Chinese guru’s hearing begins

Spiritual leader accused of assault

PASADENA — A Chinese spiritual guru who reportedly once had 38 million followers says the criminal charges against him are false and the result of a continuing campaign of persecution by the communist Chinese government.

Hong Bao Zhang, 49, was in Pasadena Superior Court on Wednesday for his preliminary hearing, where he was represented by celebrity attorney Mark Geragos. Zhang founded the Zhong Gong spiritual movement in 1987. By 1990, Zhong Gong was said to be the largest of the Chinese “qi qong‘ organizations spiritual wellness groups that use meditation and breathing exercises to promote holistic health.

Zhang was arrested March 15 at his Pasadena home in connection with the alleged assault and false imprisonment of his housekeeper, Nan Fang He, 49. Zhang is charged with four felonies in the case and officials said he could be sentenced to a maximum of 10 years in state prison, if convicted.

A felony conviction for Zhang could result in his deportation to China, where he’s been accused of many crimes and could face execution, according to dissidents. Zhang is currently free on $100,000 bond.

Nan Fang He worked in Zhang’s Pasadena home from June 2001 until the alleged assault. She testified that Zhang attacked her after becoming angry for what he considered her poor work. After cursing her at length, she said Zhang knocked her to the tile floor in the living room and then dragged her by her hair and clothes into his bedroom. There, she said, he continued to punch her in the face and kick her. When she screamed, Zhang choked her and said: “If you cry any more, I’m going to kill you,’ she testified.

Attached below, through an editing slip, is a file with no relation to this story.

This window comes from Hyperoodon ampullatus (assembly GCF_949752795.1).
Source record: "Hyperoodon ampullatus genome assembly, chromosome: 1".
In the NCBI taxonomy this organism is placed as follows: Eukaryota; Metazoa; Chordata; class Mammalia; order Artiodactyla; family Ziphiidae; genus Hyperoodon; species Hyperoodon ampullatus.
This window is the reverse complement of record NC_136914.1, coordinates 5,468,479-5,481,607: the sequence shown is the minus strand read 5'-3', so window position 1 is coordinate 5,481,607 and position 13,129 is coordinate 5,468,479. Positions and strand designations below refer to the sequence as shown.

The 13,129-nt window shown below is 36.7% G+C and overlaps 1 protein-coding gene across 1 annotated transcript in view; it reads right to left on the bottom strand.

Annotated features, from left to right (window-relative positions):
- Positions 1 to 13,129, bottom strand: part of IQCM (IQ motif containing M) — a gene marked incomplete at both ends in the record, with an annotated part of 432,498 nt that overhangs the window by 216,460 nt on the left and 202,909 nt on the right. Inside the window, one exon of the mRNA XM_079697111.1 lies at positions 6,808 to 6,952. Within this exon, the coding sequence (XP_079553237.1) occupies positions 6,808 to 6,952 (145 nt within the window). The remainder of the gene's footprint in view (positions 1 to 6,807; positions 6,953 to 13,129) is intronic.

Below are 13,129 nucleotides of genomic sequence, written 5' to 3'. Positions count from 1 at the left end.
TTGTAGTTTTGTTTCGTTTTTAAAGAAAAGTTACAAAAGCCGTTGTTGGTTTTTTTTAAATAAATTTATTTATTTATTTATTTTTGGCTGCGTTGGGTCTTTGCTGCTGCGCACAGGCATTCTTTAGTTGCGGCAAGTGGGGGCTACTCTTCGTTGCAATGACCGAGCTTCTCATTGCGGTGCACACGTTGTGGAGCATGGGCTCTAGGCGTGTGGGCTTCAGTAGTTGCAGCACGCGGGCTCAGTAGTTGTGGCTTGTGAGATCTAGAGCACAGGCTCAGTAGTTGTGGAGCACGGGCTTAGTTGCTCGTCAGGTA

As the beating continued, Zhang grabbed her head and banged it into the wooden leg of a sofa; then, Nan Fang He said the spiritual leader told her he would kill her if she moved, and went out of the room to get something to eat. Zhang returned about 15 minutes later, and Nan Fang He eventually escaped when delivery men arrived, creating a diversion, she said.

Outside the courthouse Wednesday, Zhang said through a Mandarin interpreter that his housekeeper assaulted herself, just three days before he was to establish his China Shadow Government to organize government opposition groups. The group has now been formed, Zhang said.

“In China, I’m not only a spiritual leader of 38 million followers, but also I was considered a potential political leader of the country,’ Zhang said. “So they use every trick to persecute me.’

Zhang said he’s not guilty of crimes against Nan Fang He, and that he has full confidence in the American justice system. Zhang alleges the Chinese government is behind 16 civil lawsuits he also faces.

During the hearing, Judge Judson W. Morris twice admonished Geragos for being argumentative as he cross-examined Nan Fang He. Geragos questioned her claim to police that she was locked in Zhang’s bedroom.

“But you couldn’t have been locked inside that room because there’s no less than four sliding glass doors in that room,’ said Geragos, whose other current clients include superstar Michael Jackson and accused killer Scott Peterson.

“No matter, even if (the room) were entirely unlocked, I dared not move,’ Nan Fang He said.

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